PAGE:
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The Devils (1971)

In 17th-century France, Father Urbain Grandier seeks to protect the city of Loudun from the corrupt establishment of Cardinal Richelieu. Hysteria occurs within the city when he is accused of witchcraft by a sexually repressed nun.

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(screenplay), (based on the play by) | 1 more credit »
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Cast

Cast overview, first billed only:
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Christopher Logue ...
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Rangier
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Legrand
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Sister Judith
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Storyline

Cardinal Richelieu and his power-hungry entourage seek to take control of seventeenth-century France, but need to destroy Father Grandier - the priest who runs the fortified town that prevents them from exerting total control. So they seek to destroy him by setting him up as a warlock in control of a devil-possessed nunnery, the mother superior of which is sexually obsessed by him. A mad witch-hunter is brought in to gather evidence against the priest, ready for the big trial. Written by Niz

Plot Summary | Plot Synopsis

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Hell holds no surprises for them. See more »


Certificate:

R | See all certifications »

Parents Guide:

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Details

Country:

Language:

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Release Date:

16 July 1971 (USA)  »

Also Known As:

The Devils of Loudun  »

Company Credits

Production Co:

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Technical Specs

Runtime:

| (restored)

Sound Mix:

Color:

(Technicolor)

Aspect Ratio:

2.35 : 1
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Did You Know?

Trivia

Subject of an online petition to persuade Warner Bros. to release the movie as a DVD, something the company was reluctant to do, apparently because of its controversial nature. The campaign was ultimately successful with the re-release on DVD, by the BFI, of the 1971 UK X-rated cut of the film. See more »

Goofs

Early in the movie when Urbain Grandier (Oliver Reed) is seen grooming his hair. It is a close-up of him supposedly looking at a mirror in the upper left hand corner of the screen, behind the viewer. Obviously there is no mirror as he consistently misses combing the more egregiously messed up parts of his hair and instead repeatedly combs the portions that are already groomed. In fact when he is done, his hair is still messed up. See more »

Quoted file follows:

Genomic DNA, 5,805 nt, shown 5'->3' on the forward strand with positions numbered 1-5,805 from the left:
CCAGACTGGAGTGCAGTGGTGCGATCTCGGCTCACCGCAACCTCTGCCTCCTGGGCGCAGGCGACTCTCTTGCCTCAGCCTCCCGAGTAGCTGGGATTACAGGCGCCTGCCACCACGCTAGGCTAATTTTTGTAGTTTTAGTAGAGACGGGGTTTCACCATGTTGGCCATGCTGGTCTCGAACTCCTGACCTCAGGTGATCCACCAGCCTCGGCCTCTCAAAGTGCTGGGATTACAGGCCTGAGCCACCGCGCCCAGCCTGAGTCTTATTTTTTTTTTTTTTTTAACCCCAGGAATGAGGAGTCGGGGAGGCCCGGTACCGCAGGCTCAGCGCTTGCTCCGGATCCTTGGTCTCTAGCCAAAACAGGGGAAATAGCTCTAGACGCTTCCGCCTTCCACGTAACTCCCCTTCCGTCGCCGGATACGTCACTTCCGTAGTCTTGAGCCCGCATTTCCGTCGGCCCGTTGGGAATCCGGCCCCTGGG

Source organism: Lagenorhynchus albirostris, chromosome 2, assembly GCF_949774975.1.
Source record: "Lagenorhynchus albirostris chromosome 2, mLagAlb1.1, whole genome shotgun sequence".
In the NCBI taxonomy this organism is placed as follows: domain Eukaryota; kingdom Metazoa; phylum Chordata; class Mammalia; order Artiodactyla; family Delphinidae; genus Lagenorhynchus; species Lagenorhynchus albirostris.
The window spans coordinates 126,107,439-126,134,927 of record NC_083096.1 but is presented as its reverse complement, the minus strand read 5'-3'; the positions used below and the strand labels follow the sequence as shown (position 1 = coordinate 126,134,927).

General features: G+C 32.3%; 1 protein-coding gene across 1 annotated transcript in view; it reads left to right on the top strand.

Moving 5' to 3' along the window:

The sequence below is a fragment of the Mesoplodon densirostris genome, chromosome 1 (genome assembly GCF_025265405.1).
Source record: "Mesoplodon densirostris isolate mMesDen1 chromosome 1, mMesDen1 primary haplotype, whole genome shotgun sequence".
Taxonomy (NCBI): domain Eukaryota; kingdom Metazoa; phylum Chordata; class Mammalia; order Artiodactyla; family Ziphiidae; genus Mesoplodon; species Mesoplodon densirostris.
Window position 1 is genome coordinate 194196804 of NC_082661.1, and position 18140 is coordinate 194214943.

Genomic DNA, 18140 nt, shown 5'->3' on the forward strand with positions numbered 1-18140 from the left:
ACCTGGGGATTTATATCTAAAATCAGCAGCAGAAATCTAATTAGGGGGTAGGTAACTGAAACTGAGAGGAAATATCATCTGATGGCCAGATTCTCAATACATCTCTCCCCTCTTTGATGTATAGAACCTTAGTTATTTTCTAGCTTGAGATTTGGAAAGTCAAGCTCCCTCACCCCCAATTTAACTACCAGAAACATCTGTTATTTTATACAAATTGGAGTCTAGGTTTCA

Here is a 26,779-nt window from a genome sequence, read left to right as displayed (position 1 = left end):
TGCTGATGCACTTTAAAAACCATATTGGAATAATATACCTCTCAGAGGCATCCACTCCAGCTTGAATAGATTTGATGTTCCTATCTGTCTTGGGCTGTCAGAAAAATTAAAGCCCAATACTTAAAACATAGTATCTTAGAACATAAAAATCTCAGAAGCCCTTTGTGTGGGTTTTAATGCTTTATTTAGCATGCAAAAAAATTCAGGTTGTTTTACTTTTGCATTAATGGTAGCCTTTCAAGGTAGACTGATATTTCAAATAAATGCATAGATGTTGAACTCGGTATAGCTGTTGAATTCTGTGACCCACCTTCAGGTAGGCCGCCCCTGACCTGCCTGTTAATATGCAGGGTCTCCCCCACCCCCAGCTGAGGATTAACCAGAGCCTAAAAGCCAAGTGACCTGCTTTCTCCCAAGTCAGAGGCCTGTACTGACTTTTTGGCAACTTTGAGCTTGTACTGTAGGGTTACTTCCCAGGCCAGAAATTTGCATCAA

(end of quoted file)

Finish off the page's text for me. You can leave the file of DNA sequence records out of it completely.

Quotes

Jeanne: They always spoke of your beauty, and now I see it with my own eyes and it is true.
Grandier: Look at this thing that I am and learn the meaning of love.
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Connections

References Ivan the Terrible, Part I (1945) See more »

Soundtracks

Bourrée d'Avignon
from Secretum musarum (1615)
Music by Nicolas Vallet.
Played as the king's dance in the opening.
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User Reviews

 
A Beautifully disturbing film
21 December 2000 | by See all my reviews

Ken Russell is one of those filmmakers whose work you can immediately identify. Whether your first was "Altered States" or (like me) "The Devils," you learn early on that if Mr. Russell's name is listed as director and/or writer, you can expect to be at least a little disturbed.

"The Devils" is, in my humble opinion, one of the best films ever made. I wish I hadnt been born so late because I can imagine how truly intense an experience it must've been to view "The Devils" in theater.

This film is the only film I've ever seen, regardless of genre, to take the viewer into the pit of hell and to hold her/him there unrelenting, uncompromising, and to make the viewer feel as s/he has actually experienced hell. I can only imagine how much difficulty Mr. Russell must have had when MPAA members saw this film. It's bleak, horrifying, shocking, disgusting and thoroughly delicious. Aldous Huxley (the author of the book on which this film was based) would have been proud to see that his true story of a Satanic Catholic church translated very well to film.

One last thing: I have never really been able to sit through the entire film since the first time I saw it. That is, odd as it sounds, extreme praise. What kind of hell would it be if I could sit comfortably?

Thank you, Ken Russell!


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